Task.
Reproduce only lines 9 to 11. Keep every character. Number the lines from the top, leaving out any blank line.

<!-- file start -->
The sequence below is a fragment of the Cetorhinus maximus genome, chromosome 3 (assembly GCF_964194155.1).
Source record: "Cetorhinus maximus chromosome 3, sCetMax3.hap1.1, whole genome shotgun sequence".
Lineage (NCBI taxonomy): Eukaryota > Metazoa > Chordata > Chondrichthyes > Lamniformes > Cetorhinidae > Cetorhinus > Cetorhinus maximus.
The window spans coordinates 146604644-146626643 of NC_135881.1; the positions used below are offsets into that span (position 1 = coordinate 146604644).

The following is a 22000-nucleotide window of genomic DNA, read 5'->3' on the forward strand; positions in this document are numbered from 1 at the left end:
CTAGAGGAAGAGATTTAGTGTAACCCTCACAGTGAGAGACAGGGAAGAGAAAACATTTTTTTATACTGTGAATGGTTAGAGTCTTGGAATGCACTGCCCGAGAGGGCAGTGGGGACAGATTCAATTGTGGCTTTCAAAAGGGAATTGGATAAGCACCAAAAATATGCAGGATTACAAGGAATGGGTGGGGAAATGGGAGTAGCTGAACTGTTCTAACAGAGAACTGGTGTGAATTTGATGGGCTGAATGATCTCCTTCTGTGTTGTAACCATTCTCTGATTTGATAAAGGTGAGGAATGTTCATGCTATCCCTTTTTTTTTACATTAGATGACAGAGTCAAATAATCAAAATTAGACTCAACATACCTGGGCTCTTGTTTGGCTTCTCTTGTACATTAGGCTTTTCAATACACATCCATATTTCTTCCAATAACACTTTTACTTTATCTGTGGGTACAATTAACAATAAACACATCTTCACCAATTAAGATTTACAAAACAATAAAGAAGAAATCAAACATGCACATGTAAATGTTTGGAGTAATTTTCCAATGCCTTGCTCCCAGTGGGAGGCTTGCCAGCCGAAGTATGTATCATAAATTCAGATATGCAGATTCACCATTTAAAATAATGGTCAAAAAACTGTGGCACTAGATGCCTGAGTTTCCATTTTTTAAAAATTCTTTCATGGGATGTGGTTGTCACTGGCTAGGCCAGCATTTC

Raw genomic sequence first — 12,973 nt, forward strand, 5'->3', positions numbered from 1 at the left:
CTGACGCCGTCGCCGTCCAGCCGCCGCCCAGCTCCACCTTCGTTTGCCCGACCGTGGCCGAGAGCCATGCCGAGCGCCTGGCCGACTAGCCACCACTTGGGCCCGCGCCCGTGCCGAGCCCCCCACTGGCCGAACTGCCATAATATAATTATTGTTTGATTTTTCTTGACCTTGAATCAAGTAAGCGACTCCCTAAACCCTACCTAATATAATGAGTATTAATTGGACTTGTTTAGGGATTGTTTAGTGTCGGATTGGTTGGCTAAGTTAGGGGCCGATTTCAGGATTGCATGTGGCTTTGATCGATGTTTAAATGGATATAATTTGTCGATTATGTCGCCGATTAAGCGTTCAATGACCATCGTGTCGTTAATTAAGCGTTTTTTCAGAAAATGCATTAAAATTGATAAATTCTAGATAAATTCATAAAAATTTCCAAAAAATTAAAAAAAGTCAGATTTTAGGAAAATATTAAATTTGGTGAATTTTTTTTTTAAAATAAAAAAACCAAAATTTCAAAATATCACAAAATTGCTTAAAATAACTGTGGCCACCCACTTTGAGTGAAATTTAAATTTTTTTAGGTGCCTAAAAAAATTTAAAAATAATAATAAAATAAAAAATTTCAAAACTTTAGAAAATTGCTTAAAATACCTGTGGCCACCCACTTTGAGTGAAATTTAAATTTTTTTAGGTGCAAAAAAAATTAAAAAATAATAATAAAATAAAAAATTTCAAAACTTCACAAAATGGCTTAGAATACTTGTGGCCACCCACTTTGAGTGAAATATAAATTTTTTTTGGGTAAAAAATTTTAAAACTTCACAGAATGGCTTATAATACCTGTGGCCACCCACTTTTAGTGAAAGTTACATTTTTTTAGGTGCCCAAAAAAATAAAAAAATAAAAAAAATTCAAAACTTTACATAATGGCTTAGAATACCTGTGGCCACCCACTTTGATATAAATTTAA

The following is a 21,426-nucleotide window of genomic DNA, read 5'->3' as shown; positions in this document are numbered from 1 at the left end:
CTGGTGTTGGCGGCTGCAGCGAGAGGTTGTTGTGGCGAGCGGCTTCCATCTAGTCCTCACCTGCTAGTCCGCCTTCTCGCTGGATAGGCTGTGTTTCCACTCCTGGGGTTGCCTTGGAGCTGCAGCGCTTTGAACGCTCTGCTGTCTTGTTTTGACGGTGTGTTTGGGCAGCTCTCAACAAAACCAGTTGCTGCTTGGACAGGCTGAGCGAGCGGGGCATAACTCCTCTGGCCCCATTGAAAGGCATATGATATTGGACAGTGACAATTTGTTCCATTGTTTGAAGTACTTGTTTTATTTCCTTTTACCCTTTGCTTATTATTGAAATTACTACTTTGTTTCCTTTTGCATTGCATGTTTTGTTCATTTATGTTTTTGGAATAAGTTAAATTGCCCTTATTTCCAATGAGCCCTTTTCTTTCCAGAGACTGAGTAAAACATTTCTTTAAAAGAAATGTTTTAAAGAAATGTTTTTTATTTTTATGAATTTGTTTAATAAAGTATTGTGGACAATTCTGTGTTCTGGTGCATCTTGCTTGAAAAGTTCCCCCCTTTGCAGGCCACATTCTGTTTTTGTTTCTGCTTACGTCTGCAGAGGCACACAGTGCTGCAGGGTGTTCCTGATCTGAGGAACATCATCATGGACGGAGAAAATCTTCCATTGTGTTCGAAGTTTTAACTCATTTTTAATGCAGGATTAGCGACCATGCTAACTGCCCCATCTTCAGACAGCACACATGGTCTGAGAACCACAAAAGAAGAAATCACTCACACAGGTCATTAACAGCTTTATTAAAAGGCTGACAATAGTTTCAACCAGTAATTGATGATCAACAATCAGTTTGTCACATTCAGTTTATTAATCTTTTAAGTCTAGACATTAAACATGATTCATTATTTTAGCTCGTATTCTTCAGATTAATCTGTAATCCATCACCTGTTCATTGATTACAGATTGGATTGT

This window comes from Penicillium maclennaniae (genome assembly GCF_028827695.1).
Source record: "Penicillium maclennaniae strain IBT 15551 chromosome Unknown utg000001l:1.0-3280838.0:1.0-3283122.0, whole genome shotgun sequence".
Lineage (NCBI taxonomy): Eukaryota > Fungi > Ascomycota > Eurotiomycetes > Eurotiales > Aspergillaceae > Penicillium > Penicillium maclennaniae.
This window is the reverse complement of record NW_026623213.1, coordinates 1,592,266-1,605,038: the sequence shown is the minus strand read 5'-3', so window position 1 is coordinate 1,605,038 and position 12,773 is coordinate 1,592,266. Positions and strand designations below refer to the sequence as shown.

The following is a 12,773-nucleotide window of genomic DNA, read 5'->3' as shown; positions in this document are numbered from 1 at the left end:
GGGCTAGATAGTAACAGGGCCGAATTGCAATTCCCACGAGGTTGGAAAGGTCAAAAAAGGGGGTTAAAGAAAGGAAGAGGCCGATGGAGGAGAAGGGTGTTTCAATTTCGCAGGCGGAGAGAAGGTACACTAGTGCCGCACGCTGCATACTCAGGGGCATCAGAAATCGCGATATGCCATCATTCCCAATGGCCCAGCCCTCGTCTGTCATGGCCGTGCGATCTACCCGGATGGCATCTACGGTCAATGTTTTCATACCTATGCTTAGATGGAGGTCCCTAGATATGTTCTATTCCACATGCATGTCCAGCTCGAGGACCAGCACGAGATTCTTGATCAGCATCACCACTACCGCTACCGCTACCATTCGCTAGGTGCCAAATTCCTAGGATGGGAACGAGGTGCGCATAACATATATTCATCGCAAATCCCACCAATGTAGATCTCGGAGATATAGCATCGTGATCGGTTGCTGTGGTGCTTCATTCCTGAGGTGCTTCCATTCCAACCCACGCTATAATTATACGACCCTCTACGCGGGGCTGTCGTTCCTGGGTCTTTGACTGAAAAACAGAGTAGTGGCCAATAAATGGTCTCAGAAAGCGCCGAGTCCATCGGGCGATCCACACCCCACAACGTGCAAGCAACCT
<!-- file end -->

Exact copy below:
The following is a 21,426-nucleotide window of genomic DNA, read 5'->3' as shown; positions in this document are numbered from 1 at the left end:
CTGGTGTTGGCGGCTGCAGCGAGAGGTTGTTGTGGCGAGCGGCTTCCATCTAGTCCTCACCTGCTAGTCCGCCTTCTCGCTGGATAGGCTGTGTTTCCACTCCTGGGGTTGCCTTGGAGCTGCAGCGCTTTGAACGCTCTGCTGTCTTGTTTTGACGGTGTGTTTGGGCAGCTCTCAACAAAACCAGTTGCTGCTTGGACAGGCTGAGCGAGCGGGGCATAACTCCTCTGGCCCCATTGAAAGGCATATGATATTGGACAGTGACAATTTGTTCCATTGTTTGAAGTACTTGTTTTATTTCCTTTTACCCTTTGCTTATTATTGAAATTACTACTTTGTTTCCTTTTGCATTGCATGTTTTGTTCATTTATGTTTTTGGAATAAGTTAAATTGCCCTTATTTCCAATGAGCCCTTTTCTTTCCAGAGACTGAGTAAAACATTTCTTTAAAAGAAATGTTTTAAAGAAATGTTTTTTATTTTTATGAATTTGTTTAATAAAGTATTGTGGACAATTCTGTGTTCTGGTGCATCTTGCTTGAAAAGTTCCCCCCTTTGCAGGCCACATTCTGTTTTTGTTTCTGCTTACGTCTGCAGAGGCACACAGTGCTGCAGGGTGTTCCTGATCTGAGGAACATCATCATGGACGGAGAAAATCTTCCATTGTGTTCGAAGTTTTAACTCATTTTTAATGCAGGATTAGCGACCATGCTAACTGCCCCATCTTCAGACAGCACACATGGTCTGAGAACCACAAAAGAAGAAATCACTCACACAGGTCATTAACAGCTTTATTAAAAGGCTGACAATAGTTTCAACCAGTAATTGATGATCAACAATCAGTTTGTCACATTCAGTTTATTAATCTTTTAAGTCTAGACATTAAACATGATTCATTATTTTAGCTCGTATTCTTCAGATTAATCTGTAATCCATCACCTGTTCATTGATTACAGATTGGATTGT

This window comes from Penicillium maclennaniae (genome assembly GCF_028827695.1).